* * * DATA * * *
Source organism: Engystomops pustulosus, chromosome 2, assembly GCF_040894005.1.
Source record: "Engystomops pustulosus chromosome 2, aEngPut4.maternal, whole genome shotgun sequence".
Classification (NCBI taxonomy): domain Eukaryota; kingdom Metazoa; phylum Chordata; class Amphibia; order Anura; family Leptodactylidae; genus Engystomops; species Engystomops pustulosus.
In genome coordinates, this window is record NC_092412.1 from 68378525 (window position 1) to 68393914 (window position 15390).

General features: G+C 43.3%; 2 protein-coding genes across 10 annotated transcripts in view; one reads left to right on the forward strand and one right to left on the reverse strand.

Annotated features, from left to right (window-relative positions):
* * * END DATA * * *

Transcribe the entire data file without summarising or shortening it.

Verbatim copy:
Source organism: Engystomops pustulosus, chromosome 2, assembly GCF_040894005.1.
Source record: "Engystomops pustulosus chromosome 2, aEngPut4.maternal, whole genome shotgun sequence".
Classification (NCBI taxonomy): domain Eukaryota; kingdom Metazoa; phylum Chordata; class Amphibia; order Anura; family Leptodactylidae; genus Engystomops; species Engystomops pustulosus.
In genome coordinates, this window is record NC_092412.1 from 68378525 (window position 1) to 68393914 (window position 15390).

General features: G+C 43.3%; 2 protein-coding genes across 10 annotated transcripts in view; one reads left to right on the forward strand and one right to left on the reverse strand.

Annotated features, from left to right (window-relative positions):